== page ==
Luke 1:39-56 – Songs of Advent -Mary’s Song

Mary’s hymn is one of three major hymnic pieces in the infancy material (the others are known as the Benedictus, Lk 1:67-79, and Nunc Dimittis, Lk 2:28-32). The Latin names come from the phrases that begin the hymns. Mary’s hymn expresses praise to God for his treatment of her, but then extends her praise to how God has treated the righteous throughout the ages and how he will vindicate them fully in the future. Understanding what God is doing, Mary possesses a mood of joy. She speaks for herself and for her community, the people of God throughout time. God is worthy of praise for what he will do in taking care of his own. Understanding God’s blessing moves the believer to joy and appreciation, since the Almighty cares personally for us and acts on our behalf.

These verses express the traditional Jewish hope of vindication in the face of oppression at the hands of foreign, pagan rulers (1:71-75 is similar; in Judaism, see Psalms of Solomon 17–18). Mary’s remarks are often misinterpreted in two directions. Some see them solely as a reference to God’s defense of all the poor, all the hungry. A whole theology of liberation is built around such a reading of these verses and others like them. This ignores the spiritual dimension present throughout the hymn, not to mention the national character of the hope expressed in verses 54-55. On the other hand, some want to dilute the references to the poor and hungry altogether and speak only of the poor and hungry in spirit. This also undercuts the passage’s force. The spirit of this text is reflected in other New Testament texts (1 Cor 1:25-31; Jas 2:5). Often it is those in need who are the most spiritually sensitive to God and who are gifted with faith by him. God promises them that despite their current deprivation, they will experience great reward in the future.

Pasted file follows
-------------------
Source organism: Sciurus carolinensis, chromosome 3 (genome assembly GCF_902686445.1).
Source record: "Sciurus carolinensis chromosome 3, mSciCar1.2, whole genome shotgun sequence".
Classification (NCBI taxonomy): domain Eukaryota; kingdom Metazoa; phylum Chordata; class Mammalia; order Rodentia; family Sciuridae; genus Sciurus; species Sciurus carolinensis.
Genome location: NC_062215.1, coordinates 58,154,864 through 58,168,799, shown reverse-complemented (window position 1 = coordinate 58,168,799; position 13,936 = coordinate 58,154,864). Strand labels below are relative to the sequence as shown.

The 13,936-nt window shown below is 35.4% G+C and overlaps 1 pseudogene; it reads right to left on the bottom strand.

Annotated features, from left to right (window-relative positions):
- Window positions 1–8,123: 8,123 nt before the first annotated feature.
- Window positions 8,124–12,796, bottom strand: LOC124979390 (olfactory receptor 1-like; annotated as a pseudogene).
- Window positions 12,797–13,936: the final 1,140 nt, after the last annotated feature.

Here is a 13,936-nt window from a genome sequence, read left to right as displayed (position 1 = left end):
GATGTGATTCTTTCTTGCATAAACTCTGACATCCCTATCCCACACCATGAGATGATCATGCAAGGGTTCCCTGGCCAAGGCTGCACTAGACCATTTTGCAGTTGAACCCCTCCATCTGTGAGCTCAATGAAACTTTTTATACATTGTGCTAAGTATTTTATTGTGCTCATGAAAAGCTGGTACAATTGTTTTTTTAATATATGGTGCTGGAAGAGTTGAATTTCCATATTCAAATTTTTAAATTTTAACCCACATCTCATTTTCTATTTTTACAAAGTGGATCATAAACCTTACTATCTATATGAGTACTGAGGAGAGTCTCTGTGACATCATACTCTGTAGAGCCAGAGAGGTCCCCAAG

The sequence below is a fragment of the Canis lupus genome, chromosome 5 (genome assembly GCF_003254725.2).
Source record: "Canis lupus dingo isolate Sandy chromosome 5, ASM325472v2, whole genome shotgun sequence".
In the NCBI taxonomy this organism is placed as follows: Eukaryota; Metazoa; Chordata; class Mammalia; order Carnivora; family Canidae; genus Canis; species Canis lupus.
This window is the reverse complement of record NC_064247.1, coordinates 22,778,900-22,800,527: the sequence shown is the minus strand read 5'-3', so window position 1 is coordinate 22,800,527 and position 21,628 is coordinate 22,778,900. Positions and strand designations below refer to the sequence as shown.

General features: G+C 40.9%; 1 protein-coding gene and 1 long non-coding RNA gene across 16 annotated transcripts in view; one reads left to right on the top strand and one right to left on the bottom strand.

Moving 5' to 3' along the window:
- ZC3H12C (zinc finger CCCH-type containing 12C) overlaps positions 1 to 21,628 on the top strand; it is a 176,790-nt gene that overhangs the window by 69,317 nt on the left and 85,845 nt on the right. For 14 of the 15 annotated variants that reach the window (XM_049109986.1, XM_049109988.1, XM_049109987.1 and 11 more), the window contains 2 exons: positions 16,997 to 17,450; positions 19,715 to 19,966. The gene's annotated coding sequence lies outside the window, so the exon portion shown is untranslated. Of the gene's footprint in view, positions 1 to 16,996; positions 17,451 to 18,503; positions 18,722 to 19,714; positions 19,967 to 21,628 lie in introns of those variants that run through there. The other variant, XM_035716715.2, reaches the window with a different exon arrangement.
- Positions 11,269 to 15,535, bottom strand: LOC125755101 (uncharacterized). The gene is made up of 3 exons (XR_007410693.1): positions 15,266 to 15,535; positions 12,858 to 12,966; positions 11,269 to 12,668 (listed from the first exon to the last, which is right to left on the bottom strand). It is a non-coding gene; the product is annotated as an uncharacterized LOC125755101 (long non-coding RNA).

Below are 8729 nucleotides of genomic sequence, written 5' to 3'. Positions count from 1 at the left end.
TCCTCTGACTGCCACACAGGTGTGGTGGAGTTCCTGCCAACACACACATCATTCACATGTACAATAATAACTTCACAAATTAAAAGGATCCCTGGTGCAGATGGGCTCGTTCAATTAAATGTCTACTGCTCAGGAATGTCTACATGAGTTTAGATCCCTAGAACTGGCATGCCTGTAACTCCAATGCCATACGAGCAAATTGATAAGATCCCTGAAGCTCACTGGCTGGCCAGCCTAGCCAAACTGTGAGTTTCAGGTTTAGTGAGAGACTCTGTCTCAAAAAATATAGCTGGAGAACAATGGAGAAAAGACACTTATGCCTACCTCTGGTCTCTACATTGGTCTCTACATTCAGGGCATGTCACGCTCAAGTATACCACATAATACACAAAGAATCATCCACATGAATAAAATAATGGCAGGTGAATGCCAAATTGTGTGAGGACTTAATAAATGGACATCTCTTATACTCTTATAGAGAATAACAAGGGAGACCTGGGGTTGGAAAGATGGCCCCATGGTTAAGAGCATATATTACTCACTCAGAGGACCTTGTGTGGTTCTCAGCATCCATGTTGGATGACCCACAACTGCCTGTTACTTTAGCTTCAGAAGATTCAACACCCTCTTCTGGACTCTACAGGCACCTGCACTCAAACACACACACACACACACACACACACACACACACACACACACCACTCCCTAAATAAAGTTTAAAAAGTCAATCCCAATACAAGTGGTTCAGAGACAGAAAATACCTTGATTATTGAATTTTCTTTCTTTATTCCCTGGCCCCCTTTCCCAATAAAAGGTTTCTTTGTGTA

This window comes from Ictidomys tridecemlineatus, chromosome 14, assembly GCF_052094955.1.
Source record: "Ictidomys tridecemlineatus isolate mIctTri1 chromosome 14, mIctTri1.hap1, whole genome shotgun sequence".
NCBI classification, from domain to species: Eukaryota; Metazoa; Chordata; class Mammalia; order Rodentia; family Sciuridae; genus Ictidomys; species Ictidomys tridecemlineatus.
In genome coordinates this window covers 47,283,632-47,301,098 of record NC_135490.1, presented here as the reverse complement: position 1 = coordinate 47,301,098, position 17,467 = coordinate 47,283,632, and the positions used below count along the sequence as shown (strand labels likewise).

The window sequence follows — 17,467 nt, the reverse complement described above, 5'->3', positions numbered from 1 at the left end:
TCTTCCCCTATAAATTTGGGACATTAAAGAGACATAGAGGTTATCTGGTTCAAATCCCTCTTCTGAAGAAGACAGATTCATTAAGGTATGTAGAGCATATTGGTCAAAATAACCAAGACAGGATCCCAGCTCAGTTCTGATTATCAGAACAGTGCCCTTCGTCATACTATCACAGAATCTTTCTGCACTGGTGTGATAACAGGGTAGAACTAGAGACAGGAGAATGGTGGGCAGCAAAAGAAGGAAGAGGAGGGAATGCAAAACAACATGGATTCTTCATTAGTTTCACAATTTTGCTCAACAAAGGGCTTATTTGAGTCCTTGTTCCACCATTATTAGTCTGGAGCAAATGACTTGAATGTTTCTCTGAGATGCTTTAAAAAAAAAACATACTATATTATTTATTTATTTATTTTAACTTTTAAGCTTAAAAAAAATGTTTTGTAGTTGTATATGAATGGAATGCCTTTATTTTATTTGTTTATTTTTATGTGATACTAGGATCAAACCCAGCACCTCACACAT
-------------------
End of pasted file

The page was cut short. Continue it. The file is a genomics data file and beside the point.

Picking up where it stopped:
God is acting for his people, Israel. God’s actions reflect his mercy. He committed himself to such loyalty and compassion when he made promises to Abraham (Gen 12:1-3). One of the lessons of the infancy section is that God keeps his word, including the promises made to the nation of Israel. Mary knows that the promises of God abide, and this is evident in her praise. God’s loyal love is central to the hope and assurance of those to whom God has made himself known.

Though Luke will develop the concept of God’s constant care for Israel according to covenant promise, his portrayal of Mary here shows a woman confident that God will care for a remnant in his nation. They, like she, will see the Lord’s powerful hand move on their behalf. God’s loyal love and the truthfulness of his holy character make such assurance and hope possible. Even more amazing is what the progress of Luke’s story reveals. Others who were not originally included in the promise, namely Gentiles, will come to share in this hope and will benefit from the vindication described here. In fact, it is quite likely that Theophilus himself is one of these additional beneficiaries, along with many others after him who have come to fear the Lord.

In fact, the two points of assurance are linked. Since God remembers the loyal love promised in covenant to Israel, Theophilus can rest assured that God will remember his promises to this Gentile believer. God’s care for one promise reinforces the other.
Darrell Bock

Read Luke 1:39-56 and consider the songs of praise about the coming Messiah. What themes particularly stand out? How does those influence your personal worship of Christ?

Of the Father’s Love Begotten by Out of Darkness

Posted on: November 28, 2020 - 10:46AM

Comments are closed.